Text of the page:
Light reveals the world to us. It sets our biological clocks. It triggers in our brains the sensations of color. Light feeds us, supplying the energy for plants to grow. It inspires us with special effects like rainbows and sunsets. Light gives us life-changing tools, from incandescent bulbs to lasers and fiber optics.
There has been light from the beginning. There will be light, feebly, at the end. In all its in forms, visible and invisible, it saturates the universe. Light is more than a little bit inscrutable. Modern physics has sliced the stuff of nature into ever smaller and more exotic constituents, but the light won’t reduce. Light is light- pure, but not simple. No one is quite sure how to describe it. A wave? A particle? Yes, the scientists say Both.
It is a measure of light’s importance in our daily lives that we hardly pay any attention to in it. Light is almost like air. It’s a given. A human would no more linger over the concept of light than a fish would ponder the notion of water. There are exceptions, certain moments of sudden appreciation when a particular manifestation of light, a transitory glory; appears: a rainbow, a sunset, a flash of lightning in a dark sky the shimmering surface of the sea at twilight, the dappled light in a forest, the little red dot from a professor’s laser pointer. The flicker of a candle, flooding a room with romance. The torch searching for the circuit breakers after a power cut.
Usually, though, we don’t see light, we merely see with it. You can’t appreciate the beauty of a rose if you ponder that the color red is just the brain’s interpretation of a specific wavelength of Light with crests that are roughly 700 nanometers apart. A theatrical lighting director told me that she’s doing her job best when no one notices the lights at all. Her goal is to create an atmosphere, a mood – not to show off the fancy new filters that create colors of startling intensity.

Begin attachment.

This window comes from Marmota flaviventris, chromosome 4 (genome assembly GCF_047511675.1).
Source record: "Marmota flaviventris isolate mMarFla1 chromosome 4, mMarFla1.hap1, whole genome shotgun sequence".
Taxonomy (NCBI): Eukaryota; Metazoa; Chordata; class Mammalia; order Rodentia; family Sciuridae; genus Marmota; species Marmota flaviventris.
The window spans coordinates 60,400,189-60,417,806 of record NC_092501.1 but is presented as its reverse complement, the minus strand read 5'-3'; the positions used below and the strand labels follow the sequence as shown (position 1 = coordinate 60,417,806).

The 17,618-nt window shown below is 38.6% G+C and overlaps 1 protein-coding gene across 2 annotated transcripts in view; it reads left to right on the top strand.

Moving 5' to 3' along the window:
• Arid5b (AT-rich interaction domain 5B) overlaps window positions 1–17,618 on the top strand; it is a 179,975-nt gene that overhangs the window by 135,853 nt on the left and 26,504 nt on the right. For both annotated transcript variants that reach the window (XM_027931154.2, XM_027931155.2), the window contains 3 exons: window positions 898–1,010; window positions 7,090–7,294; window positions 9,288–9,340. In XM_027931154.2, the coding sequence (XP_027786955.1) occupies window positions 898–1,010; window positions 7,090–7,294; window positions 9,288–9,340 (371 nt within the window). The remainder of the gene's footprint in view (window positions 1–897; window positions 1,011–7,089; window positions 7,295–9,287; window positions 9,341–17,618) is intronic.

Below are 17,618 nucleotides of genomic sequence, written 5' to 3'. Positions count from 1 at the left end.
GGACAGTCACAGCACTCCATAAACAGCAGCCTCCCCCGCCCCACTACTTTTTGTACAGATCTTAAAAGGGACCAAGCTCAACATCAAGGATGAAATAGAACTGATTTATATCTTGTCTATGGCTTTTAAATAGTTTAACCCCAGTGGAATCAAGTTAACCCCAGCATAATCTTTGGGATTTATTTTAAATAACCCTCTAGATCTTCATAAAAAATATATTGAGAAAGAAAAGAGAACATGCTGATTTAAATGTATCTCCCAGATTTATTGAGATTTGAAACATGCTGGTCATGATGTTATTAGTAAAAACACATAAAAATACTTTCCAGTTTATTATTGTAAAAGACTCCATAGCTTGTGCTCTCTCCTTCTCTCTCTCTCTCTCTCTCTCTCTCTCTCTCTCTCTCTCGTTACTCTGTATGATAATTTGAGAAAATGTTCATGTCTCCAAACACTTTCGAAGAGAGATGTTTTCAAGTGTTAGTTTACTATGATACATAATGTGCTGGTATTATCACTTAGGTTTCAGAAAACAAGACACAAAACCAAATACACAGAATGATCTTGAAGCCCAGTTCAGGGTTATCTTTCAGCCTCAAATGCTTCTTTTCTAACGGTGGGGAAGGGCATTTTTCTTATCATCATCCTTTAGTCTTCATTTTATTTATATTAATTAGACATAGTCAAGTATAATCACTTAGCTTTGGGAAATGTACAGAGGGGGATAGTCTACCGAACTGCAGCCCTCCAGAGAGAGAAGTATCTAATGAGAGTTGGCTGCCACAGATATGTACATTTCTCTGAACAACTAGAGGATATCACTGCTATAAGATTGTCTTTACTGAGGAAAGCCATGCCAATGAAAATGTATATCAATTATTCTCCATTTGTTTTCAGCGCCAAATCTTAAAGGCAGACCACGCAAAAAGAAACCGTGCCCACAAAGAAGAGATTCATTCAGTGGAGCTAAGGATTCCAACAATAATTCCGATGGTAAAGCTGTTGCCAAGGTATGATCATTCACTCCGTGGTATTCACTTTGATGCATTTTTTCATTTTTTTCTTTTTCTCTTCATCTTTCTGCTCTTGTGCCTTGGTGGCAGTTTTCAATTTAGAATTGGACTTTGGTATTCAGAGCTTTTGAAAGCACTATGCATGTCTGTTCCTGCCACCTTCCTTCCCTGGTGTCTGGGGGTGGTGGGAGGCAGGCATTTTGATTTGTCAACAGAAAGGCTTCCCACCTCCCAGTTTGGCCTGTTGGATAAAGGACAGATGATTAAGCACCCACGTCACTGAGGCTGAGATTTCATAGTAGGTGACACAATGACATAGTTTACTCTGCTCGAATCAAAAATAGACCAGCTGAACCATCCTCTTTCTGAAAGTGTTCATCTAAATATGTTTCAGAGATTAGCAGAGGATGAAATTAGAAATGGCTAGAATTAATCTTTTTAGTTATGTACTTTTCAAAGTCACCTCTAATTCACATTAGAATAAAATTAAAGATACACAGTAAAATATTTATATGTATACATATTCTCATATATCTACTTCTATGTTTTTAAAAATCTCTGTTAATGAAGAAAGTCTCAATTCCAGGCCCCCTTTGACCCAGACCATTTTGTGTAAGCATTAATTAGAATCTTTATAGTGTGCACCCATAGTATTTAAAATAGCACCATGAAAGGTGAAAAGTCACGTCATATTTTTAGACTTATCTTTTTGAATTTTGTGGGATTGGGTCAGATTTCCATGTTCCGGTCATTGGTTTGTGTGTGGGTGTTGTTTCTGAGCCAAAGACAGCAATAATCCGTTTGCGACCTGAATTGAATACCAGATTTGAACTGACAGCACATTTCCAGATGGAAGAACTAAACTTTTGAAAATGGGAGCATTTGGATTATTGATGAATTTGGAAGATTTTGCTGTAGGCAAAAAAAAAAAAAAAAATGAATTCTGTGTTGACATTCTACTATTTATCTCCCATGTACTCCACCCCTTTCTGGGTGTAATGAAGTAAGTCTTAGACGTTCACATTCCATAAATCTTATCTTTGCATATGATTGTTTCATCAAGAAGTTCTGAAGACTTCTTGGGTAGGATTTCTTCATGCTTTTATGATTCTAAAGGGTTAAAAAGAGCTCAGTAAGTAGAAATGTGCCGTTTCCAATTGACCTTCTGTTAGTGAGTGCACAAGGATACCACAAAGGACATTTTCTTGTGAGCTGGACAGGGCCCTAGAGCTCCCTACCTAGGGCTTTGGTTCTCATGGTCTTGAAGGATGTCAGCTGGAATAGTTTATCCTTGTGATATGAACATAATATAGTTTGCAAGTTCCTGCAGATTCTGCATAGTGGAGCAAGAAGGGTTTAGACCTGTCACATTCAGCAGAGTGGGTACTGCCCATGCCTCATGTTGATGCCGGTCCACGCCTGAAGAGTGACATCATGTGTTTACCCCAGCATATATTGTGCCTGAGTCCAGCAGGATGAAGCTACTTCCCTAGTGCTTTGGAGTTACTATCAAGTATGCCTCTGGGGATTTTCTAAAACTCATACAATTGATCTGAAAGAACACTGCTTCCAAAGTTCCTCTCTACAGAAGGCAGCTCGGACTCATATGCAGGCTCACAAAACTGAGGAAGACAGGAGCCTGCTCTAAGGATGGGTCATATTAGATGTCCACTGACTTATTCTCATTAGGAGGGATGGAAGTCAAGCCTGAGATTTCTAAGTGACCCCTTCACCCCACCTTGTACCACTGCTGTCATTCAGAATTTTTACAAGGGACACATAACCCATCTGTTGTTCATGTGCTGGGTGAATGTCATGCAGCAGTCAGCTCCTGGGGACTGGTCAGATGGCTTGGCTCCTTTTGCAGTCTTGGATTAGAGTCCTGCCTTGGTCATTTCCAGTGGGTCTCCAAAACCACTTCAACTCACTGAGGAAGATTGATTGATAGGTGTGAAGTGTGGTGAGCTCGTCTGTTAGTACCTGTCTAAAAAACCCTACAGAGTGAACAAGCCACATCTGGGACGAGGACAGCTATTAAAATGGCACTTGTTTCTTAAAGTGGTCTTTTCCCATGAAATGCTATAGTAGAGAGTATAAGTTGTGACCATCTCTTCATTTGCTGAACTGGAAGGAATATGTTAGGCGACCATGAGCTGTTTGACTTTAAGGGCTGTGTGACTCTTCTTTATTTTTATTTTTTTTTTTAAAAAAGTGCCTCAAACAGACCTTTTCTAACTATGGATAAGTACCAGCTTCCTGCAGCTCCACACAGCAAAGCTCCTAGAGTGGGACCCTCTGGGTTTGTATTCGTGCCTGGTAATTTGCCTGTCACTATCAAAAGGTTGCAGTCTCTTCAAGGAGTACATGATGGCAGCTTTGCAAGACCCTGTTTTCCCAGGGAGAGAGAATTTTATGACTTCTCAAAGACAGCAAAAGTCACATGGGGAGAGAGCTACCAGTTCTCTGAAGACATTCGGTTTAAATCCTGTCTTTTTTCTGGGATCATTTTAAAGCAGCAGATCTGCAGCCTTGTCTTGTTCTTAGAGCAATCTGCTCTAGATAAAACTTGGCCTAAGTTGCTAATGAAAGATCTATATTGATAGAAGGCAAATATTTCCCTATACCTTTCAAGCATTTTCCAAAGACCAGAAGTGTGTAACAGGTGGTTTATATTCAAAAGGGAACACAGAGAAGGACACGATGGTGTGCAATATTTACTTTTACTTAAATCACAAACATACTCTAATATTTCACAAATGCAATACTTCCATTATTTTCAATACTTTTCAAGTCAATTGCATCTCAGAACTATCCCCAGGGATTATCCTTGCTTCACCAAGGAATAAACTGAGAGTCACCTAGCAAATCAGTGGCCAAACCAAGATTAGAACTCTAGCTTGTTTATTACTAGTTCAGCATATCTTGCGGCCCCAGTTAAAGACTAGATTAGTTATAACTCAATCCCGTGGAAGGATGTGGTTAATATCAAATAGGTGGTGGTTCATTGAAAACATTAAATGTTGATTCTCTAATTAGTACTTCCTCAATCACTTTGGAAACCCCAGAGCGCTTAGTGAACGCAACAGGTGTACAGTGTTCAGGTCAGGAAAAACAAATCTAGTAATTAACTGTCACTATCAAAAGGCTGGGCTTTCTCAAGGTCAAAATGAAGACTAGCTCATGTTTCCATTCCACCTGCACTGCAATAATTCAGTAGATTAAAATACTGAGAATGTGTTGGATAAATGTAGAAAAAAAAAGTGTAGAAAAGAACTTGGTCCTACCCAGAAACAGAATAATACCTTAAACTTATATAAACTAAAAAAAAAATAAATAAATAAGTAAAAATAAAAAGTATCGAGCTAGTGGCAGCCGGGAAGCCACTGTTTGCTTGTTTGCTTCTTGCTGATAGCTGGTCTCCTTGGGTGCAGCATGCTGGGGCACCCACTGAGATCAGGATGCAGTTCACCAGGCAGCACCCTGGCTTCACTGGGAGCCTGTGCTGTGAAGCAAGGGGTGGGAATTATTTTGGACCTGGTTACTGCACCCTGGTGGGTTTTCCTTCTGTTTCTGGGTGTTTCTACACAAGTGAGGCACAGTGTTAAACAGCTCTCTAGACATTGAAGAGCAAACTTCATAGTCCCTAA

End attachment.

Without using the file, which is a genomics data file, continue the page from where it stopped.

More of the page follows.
Light is now used for everything from laser eye surgery to telephone technology. It could even become the main power source for long-distance space travel. The spaceship would have an ultrathin sail to catch the ‘wind’ of light beamed from an Earth-based laser. In theory, such a craft could accelerate to a sizeable fraction of the speed of light, without carrying fuel.
What we call light is really the same thing in a different set of wavelengths as the radiation that we call radio waves or gamma rays or x- rays. But visible light is unlike any other fundamental element of the universe: it directly, regularly and dramatically interacts with our senses. Light offers high-resolution information across great distances. You can’t hear or smell the moons of Jupiter or the Crab Nebula. So much of vital importance is communicated by visible light that almost everything from a fly to an octopus has a way to capture it – an eye, eyes, or something similar.
It’s worth noting that our eyes are designed to detect the kind of light that is radiated in abundance by the particular star that gives life to our planet: the sun. Visible light is powerful stuff, moving at relatively short wavelengths, which makes it biologically convenient. To see long, stretched-out radio waves, we’d have to have huge eyes like satellite dishes. Not worth the trouble! Nor would it make sense for our eyes to detect infrared light (though some deep-sea shrimp near hot springs do see this way). We’d be constantly distracted because in these wavelengths any heat-emitting object glows. That would include almost everything around us.
There is also darkness in the daytime: shadows. There are many kinds of shadows, more than I realized until I consulted astronomer and shadow expert David Lynch in Topanga Canyon, up the coast from Santa Monica, California. Lynch points out that a shadow is filled with light reflected from the sky, otherwise it would be completely black. Black is the way shadows on the moon looked to the Apollo astronauts because the moon has no atmosphere and thus no sky to bounce light into the unlit crannies of the lunar surface.